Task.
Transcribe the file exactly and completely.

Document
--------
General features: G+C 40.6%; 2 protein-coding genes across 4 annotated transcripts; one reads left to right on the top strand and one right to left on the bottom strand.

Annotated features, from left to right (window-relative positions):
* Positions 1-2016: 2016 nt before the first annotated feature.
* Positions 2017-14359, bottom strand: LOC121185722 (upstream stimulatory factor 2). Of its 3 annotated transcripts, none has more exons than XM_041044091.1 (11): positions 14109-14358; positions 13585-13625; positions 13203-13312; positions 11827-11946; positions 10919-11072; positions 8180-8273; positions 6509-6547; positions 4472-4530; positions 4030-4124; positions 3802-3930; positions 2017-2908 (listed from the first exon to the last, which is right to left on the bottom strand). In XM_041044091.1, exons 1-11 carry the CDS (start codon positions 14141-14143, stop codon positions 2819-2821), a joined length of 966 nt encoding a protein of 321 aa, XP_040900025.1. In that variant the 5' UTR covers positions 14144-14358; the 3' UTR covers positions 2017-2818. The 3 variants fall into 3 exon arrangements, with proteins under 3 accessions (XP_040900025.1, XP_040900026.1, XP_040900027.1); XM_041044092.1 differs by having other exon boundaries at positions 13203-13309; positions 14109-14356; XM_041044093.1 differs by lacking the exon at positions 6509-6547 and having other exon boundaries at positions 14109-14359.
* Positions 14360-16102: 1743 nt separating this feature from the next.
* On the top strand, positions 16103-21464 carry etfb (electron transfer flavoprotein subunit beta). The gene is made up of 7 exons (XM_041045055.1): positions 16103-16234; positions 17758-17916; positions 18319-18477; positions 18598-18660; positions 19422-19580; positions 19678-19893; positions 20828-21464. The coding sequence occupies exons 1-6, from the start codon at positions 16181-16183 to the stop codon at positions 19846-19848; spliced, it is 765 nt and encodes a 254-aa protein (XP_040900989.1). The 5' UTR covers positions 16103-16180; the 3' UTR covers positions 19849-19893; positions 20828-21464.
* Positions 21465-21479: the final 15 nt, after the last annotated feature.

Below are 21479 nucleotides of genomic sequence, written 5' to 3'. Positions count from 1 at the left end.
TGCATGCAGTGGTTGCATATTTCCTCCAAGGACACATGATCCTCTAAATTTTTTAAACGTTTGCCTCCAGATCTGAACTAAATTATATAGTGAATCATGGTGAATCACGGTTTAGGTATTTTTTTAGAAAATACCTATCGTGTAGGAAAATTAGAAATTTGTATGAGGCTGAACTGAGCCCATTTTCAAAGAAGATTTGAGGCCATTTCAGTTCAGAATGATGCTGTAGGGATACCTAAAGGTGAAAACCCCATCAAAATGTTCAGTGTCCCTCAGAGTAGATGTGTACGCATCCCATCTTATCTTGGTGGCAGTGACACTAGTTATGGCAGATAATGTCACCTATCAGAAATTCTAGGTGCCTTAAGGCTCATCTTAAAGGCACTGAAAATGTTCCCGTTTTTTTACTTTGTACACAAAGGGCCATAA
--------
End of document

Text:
General features: G+C 40.6%; 2 protein-coding genes across 4 annotated transcripts; one reads left to right on the top strand and one right to left on the bottom strand.

Annotated features, from left to right (window-relative positions):
* Positions 1-2016: 2016 nt before the first annotated feature.
* Positions 2017-14359, bottom strand: LOC121185722 (upstream stimulatory factor 2). Of its 3 annotated transcripts, none has more exons than XM_041044091.1 (11): positions 14109-14358; positions 13585-13625; positions 13203-13312; positions 11827-11946; positions 10919-11072; positions 8180-8273; positions 6509-6547; positions 4472-4530; positions 4030-4124; positions 3802-3930; positions 2017-2908 (listed from the first exon to the last, which is right to left on the bottom strand). In XM_041044091.1, exons 1-11 carry the CDS (start codon positions 14141-14143, stop codon positions 2819-2821), a joined length of 966 nt encoding a protein of 321 aa, XP_040900025.1. In that variant the 5' UTR covers positions 14144-14358; the 3' UTR covers positions 2017-2818. The 3 variants fall into 3 exon arrangements, with proteins under 3 accessions (XP_040900025.1, XP_040900026.1, XP_040900027.1); XM_041044092.1 differs by having other exon boundaries at positions 13203-13309; positions 14109-14356; XM_041044093.1 differs by lacking the exon at positions 6509-6547 and having other exon boundaries at positions 14109-14359.
* Positions 14360-16102: 1743 nt separating this feature from the next.
* On the top strand, positions 16103-21464 carry etfb (electron transfer flavoprotein subunit beta). The gene is made up of 7 exons (XM_041045055.1): positions 16103-16234; positions 17758-17916; positions 18319-18477; positions 18598-18660; positions 19422-19580; positions 19678-19893; positions 20828-21464. The coding sequence occupies exons 1-6, from the start codon at positions 16181-16183 to the stop codon at positions 19846-19848; spliced, it is 765 nt and encodes a 254-aa protein (XP_040900989.1). The 5' UTR covers positions 16103-16180; the 3' UTR covers positions 19849-19893; positions 20828-21464.
* Positions 21465-21479: the final 15 nt, after the last annotated feature.

Below are 21479 nucleotides of genomic sequence, written 5' to 3'. Positions count from 1 at the left end.
TGCATGCAGTGGTTGCATATTTCCTCCAAGGACACATGATCCTCTAAATTTTTTAAACGTTTGCCTCCAGATCTGAACTAAATTATATAGTGAATCATGGTGAATCACGGTTTAGGTATTTTTTTAGAAAATACCTATCGTGTAGGAAAATTAGAAATTTGTATGAGGCTGAACTGAGCCCATTTTCAAAGAAGATTTGAGGCCATTTCAGTTCAGAATGATGCTGTAGGGATACCTAAAGGTGAAAACCCCATCAAAATGTTCAGTGTCCCTCAGAGTAGATGTGTACGCATCCCATCTTATCTTGGTGGCAGTGACACTAGTTATGGCAGATAATGTCACCTATCAGAAATTCTAGGTGCCTTAAGGCTCATCTTAAAGGCACTGAAAATGTTCCCGTTTTTTTACTTTGTACACAAAGGGCCATAA